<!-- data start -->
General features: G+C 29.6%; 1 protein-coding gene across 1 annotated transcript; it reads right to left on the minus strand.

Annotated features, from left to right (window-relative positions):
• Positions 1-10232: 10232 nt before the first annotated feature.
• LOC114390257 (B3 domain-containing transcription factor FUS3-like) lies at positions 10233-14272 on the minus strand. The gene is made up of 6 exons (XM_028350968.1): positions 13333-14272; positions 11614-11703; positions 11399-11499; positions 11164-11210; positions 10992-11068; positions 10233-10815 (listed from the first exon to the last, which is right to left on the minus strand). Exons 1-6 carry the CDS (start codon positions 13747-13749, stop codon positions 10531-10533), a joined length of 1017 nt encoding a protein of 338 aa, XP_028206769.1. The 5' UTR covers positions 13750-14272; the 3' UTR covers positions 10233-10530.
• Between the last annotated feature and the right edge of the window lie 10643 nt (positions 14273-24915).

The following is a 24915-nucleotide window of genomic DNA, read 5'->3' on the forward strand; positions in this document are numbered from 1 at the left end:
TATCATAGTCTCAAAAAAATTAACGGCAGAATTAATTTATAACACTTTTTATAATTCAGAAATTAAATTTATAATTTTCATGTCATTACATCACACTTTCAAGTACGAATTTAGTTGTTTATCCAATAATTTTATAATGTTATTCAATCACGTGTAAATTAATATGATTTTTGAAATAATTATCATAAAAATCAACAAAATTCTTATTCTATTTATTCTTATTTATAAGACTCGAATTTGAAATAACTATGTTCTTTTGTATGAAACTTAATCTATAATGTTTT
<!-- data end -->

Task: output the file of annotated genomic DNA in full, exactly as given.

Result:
General features: G+C 29.6%; 1 protein-coding gene across 1 annotated transcript; it reads right to left on the minus strand.

Annotated features, from left to right (window-relative positions):
• Positions 1-10232: 10232 nt before the first annotated feature.
• LOC114390257 (B3 domain-containing transcription factor FUS3-like) lies at positions 10233-14272 on the minus strand. The gene is made up of 6 exons (XM_028350968.1): positions 13333-14272; positions 11614-11703; positions 11399-11499; positions 11164-11210; positions 10992-11068; positions 10233-10815 (listed from the first exon to the last, which is right to left on the minus strand). Exons 1-6 carry the CDS (start codon positions 13747-13749, stop codon positions 10531-10533), a joined length of 1017 nt encoding a protein of 338 aa, XP_028206769.1. The 5' UTR covers positions 13750-14272; the 3' UTR covers positions 10233-10530.
• Between the last annotated feature and the right edge of the window lie 10643 nt (positions 14273-24915).

The following is a 24915-nucleotide window of genomic DNA, read 5'->3' on the forward strand; positions in this document are numbered from 1 at the left end:
TATCATAGTCTCAAAAAAATTAACGGCAGAATTAATTTATAACACTTTTTATAATTCAGAAATTAAATTTATAATTTTCATGTCATTACATCACACTTTCAAGTACGAATTTAGTTGTTTATCCAATAATTTTATAATGTTATTCAATCACGTGTAAATTAATATGATTTTTGAAATAATTATCATAAAAATCAACAAAATTCTTATTCTATTTATTCTTATTTATAAGACTCGAATTTGAAATAACTATGTTCTTTTGTATGAAACTTAATCTATAATGTTTT